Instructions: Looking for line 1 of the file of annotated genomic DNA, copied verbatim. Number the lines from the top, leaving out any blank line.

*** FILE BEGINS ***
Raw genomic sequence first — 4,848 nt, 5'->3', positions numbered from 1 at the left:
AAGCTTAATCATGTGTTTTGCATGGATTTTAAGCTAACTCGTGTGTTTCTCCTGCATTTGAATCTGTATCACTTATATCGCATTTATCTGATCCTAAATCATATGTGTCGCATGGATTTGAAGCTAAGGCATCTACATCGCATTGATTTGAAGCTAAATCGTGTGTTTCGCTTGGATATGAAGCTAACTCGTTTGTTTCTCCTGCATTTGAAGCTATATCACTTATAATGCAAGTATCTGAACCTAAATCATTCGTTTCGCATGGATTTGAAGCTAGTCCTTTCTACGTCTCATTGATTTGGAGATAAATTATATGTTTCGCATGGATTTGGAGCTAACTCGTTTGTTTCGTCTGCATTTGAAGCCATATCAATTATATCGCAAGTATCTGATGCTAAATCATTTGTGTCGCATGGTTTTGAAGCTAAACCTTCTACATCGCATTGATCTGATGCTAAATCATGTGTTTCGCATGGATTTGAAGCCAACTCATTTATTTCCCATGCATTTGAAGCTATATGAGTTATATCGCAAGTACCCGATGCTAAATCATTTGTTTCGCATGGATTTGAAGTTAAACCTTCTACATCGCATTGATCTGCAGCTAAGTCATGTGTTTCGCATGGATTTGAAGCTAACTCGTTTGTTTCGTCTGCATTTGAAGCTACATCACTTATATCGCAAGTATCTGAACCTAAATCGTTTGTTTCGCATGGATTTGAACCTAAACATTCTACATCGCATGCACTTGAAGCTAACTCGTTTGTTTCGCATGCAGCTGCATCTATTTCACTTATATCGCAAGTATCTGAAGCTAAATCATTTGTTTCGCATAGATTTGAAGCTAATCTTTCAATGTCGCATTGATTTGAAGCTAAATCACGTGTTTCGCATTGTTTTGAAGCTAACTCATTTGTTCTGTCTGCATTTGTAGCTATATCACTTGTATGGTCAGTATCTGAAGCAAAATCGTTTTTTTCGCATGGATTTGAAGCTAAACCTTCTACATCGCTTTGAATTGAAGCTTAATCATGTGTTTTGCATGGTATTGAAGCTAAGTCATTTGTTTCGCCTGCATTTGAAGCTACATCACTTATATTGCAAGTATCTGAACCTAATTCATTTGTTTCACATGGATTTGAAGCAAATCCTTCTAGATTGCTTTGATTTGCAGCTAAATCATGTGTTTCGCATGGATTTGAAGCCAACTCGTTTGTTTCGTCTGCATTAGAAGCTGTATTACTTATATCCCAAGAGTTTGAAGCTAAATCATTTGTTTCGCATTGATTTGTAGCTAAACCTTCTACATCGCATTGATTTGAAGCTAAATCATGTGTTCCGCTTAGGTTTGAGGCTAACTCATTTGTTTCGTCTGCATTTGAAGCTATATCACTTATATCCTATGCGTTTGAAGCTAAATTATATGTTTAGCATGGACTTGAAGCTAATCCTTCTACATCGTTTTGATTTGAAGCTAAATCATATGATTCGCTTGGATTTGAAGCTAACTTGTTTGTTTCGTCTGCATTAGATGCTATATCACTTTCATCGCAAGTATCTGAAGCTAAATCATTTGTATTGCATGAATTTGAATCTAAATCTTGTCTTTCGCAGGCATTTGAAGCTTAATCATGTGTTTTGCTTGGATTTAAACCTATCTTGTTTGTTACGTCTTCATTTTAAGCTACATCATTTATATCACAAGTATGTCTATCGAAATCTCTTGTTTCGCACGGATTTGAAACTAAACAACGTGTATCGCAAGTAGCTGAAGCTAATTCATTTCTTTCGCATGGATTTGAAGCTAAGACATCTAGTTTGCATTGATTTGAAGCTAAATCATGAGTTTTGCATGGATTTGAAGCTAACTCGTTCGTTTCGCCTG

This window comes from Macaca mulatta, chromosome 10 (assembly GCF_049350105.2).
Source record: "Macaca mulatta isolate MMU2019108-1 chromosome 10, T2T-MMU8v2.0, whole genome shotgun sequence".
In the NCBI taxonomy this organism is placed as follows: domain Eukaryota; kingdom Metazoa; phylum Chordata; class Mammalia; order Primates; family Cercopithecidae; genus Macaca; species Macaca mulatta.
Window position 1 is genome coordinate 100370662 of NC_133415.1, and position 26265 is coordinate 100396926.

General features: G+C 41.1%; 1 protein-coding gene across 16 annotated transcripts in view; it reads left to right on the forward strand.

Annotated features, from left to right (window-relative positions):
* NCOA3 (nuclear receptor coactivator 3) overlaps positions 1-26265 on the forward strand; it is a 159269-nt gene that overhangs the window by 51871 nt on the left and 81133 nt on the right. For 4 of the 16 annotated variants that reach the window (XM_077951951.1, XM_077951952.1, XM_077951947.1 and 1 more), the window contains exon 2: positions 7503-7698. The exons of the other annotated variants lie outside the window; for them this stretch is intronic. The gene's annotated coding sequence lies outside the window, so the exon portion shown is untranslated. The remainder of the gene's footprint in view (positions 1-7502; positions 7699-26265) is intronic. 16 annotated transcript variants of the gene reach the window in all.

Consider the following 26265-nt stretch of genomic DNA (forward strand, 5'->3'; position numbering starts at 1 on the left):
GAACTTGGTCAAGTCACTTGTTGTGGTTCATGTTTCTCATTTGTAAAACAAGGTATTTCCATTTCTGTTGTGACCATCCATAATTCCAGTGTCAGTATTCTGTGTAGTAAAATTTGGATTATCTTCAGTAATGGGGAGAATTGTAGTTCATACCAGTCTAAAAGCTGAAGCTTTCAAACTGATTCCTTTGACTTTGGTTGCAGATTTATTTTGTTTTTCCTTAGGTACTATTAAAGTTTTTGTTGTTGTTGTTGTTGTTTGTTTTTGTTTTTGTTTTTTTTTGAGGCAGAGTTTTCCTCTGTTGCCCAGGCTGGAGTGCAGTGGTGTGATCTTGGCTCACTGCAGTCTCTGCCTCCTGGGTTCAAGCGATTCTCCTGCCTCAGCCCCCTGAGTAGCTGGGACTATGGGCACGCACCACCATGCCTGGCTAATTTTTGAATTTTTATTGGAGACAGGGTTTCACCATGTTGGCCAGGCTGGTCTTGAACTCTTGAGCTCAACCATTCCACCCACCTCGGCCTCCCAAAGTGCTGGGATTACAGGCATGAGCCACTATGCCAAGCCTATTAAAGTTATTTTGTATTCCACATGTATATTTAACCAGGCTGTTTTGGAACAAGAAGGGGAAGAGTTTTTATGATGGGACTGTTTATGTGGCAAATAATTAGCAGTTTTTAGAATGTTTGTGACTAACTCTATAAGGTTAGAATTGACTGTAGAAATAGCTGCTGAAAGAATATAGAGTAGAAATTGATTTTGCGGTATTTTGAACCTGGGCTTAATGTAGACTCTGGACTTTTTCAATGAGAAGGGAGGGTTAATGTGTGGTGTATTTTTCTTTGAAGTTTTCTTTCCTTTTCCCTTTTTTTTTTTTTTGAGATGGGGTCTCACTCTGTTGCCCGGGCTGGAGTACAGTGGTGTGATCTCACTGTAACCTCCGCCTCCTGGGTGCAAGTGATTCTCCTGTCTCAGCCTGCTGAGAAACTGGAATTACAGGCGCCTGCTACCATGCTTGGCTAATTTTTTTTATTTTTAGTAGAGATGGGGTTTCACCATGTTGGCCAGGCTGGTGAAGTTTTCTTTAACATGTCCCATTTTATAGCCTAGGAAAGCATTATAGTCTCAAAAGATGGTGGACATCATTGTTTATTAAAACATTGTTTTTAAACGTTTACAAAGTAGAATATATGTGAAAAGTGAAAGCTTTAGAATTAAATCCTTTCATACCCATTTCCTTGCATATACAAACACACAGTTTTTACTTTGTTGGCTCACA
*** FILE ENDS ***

Raw genomic sequence first — 4,848 nt, 5'->3', positions numbered from 1 at the left: